"We are excited to see the sixth and final patient in the AIS-A 10 million cell cohort show upper extremity motor function improvement at 3 months and further improvement at 6 months, especially because this particular patient's hand and arm function had actually been deteriorating prior to receiving treatment with AST-OPC1," stated Dr.
Improvements in upper extremity motor function are being measured using the International Standards for Neurological Classification of Spinal Cord Injury (ISNCSCI) scale, widely used to quantify functional status of patients with spinal cord injuries. Both subjects and physicians consistently report that improvements in upper extremity motor function are the most desirable functional improvement target in the quadriplegic population, as they can have a significant impact on functional independence, quality of life and cost of care from even relatively modest changes. The SCiStar study is monitoring two separate ISNCSCI measurements of upper extremity motor function. The upper extremity motor score (UEMS), is a linear scale used to quantify motor function at each of five upper extremity muscle groups driving arm and hand function; these scores are also used to calculate "motor levels", which define the level within the cord above which a subject has a certain minimum level of function.
The UEMS improvement at 6-months for the final patient was 9 points and in line with the median and average 6-month UEMS improvement for all six patients in this cohort (9.7 average; 9 median). In all six patients, administration of AST-OPC1 was followed by early improvements in UEMS at 3-months that were sustained or further increased through their most recent follow-up assessment.
In addition to the motor score gains, the final patient in the AIS-A 10 million cell cohort has so far achieved a one motor level improvement over baseline on both sides of his body. All six patients in this cohort have now achieved at least a one motor level improvement over baseline on at least one side.
"These results are quite encouraging, and suggest that there are meaningful improvements in the recovery of functional ability in patients treated with the 10 million cell dose of AST-OPC1 versus spontaneous recovery rates observed in a closely matched untreated patient population," said
The trial results to date continue to indicate a positive safety profile for AST-OPC1. There have been no serious adverse events related to AST-OPC1 and data from the study indicate that AST-OPC1 can be safely administered to patients in the subacute period after severe cervical spinal cord injury.
Each year in the U.S. more than 17,000 people suffer a severe, debilitating spinal cord injury. These injuries can be devastating to quality of life and ability to function independently. Lifetime healthcare costs for these patients can often approach
About the SCiStar Trial
The SCiStar trial is an open-label, single-arm trial testing three sequential escalating doses of AST-OPC1 administered at up to 20 million AST-OPC1 cells in as many as 35 patients with sub-acute, C-5 to C-7, motor complete (AIS-A or AIS-B) cervical SCI. These individuals have essentially lost all movement below their injury site and experience severe paralysis of the upper and lower limbs. AIS-A patients have lost all motor and sensory function below their injury site, while AIS-B patients have lost all motor function but may retain some minimal sensory function below their injury site. AST-OPC1 is being administered 14 to 30 days post-injury. Patients will be followed by neurological exams and imaging procedures to assess the safety and activity of the product.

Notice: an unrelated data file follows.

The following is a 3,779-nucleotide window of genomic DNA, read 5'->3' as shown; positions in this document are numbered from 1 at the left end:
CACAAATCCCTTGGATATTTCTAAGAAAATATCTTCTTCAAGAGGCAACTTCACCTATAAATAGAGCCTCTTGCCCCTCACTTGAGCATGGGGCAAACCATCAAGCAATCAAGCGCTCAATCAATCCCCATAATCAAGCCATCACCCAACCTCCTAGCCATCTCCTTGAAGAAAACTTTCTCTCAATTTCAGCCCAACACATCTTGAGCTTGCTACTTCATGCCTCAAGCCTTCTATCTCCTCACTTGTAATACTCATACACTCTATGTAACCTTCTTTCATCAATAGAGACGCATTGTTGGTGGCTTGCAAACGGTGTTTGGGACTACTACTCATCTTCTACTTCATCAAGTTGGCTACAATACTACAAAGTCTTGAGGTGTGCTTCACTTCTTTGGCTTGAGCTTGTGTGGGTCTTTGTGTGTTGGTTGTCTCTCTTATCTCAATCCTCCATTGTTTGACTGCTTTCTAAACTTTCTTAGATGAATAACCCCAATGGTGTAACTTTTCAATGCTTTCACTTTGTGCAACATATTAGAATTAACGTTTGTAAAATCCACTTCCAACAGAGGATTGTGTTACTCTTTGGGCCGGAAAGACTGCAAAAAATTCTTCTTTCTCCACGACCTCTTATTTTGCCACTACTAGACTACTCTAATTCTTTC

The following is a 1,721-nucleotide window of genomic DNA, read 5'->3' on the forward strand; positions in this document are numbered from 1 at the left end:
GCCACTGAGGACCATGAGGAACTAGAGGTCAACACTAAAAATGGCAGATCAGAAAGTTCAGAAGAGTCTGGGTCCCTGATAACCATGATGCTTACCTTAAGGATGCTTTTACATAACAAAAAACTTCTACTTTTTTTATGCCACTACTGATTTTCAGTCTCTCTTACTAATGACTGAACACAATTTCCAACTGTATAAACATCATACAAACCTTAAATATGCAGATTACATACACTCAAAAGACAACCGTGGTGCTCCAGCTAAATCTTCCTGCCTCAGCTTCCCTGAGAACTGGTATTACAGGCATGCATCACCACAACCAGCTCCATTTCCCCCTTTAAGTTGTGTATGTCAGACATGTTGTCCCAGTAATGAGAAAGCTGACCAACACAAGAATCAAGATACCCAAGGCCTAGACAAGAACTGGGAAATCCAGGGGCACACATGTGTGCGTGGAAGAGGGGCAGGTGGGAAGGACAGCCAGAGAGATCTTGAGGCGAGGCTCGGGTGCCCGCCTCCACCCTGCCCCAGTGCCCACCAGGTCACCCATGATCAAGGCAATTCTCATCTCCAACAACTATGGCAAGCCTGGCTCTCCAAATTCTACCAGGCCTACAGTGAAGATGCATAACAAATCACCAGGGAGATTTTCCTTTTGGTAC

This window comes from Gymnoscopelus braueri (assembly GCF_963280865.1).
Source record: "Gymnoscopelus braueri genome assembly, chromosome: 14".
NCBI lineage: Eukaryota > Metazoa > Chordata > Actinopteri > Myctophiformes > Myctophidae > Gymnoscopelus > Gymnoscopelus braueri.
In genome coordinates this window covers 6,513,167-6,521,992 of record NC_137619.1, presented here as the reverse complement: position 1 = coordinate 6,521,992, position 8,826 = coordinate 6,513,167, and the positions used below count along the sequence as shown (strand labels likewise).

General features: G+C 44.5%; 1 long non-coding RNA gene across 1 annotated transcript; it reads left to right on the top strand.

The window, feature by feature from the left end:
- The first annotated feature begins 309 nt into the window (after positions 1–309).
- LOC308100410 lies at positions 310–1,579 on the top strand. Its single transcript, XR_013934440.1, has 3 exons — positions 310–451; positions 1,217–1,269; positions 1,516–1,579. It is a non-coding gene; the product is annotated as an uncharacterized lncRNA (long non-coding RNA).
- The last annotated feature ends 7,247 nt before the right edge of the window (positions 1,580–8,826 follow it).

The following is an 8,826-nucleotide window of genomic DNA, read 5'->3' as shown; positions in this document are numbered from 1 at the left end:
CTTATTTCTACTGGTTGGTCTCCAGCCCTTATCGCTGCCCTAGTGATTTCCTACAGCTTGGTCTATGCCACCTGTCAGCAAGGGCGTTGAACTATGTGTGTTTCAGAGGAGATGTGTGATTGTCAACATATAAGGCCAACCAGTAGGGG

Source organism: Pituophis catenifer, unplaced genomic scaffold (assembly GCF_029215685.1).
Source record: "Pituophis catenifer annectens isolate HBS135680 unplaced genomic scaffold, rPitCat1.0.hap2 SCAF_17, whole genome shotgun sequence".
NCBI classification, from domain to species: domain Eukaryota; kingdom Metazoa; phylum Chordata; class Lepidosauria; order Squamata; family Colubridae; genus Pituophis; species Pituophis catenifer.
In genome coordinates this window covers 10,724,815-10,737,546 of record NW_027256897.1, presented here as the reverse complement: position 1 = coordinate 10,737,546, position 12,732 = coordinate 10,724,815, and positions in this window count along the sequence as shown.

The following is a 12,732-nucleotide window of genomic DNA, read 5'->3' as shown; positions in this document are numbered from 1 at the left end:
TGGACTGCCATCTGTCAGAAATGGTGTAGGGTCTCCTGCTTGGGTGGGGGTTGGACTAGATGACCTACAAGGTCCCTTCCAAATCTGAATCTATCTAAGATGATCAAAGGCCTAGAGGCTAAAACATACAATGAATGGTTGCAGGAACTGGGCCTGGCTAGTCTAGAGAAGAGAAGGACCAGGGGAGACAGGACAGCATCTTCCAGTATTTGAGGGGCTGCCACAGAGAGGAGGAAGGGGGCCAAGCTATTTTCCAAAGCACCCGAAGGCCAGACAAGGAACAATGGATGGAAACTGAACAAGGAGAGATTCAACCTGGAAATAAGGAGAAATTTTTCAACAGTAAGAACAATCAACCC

The study is being conducted at six centers in the U.S. and the company plans to increase this to up to 12 sites to accommodate the expanded patient enrollment. Clinical sites that have enrolled and dosed patients in the study include the
Asterias has received a Strategic Partnerships Award grant from the
AST-OPC1, an oligodendrocyte progenitor population derived from human embryonic stem cells, has been shown in animals and in vitro to have three potentially reparative functions that address the complex pathologies observed at the injury site of a spinal cord injury. These activities of AST-OPC1 include production of neurotrophic factors, stimulation of vascularization, and induction of remyelination of denuded axons, all of which are critical for survival, regrowth and conduction of nerve impulses through axons at the injury site. In preclinical animal testing, AST-OPC1 administration led to remyelination of axons, improved hindlimb and forelimb locomotor function, dramatic reductions in injury-related cavitation and significant preservation of myelinated axons traversing the injury site.
In a previous Phase 1 clinical trial, five patients with neurologically complete, thoracic spinal cord injury were administered two million AST-OPC1 cells at the spinal cord injury site 7-14 days post-injury. They also received low levels of immunosuppression for the next 60 days. Delivery of AST-OPC1 was successful in all five subjects with no serious adverse events associated with AST-OPC1. No evidence of rejection of AST-OPC1 was observed in detailed immune response monitoring of all patients. In four of the five patients, serial MRI scans indicated that reduced spinal cord cavitation may have occurred. Based on the results of this study, Asterias received clearance from
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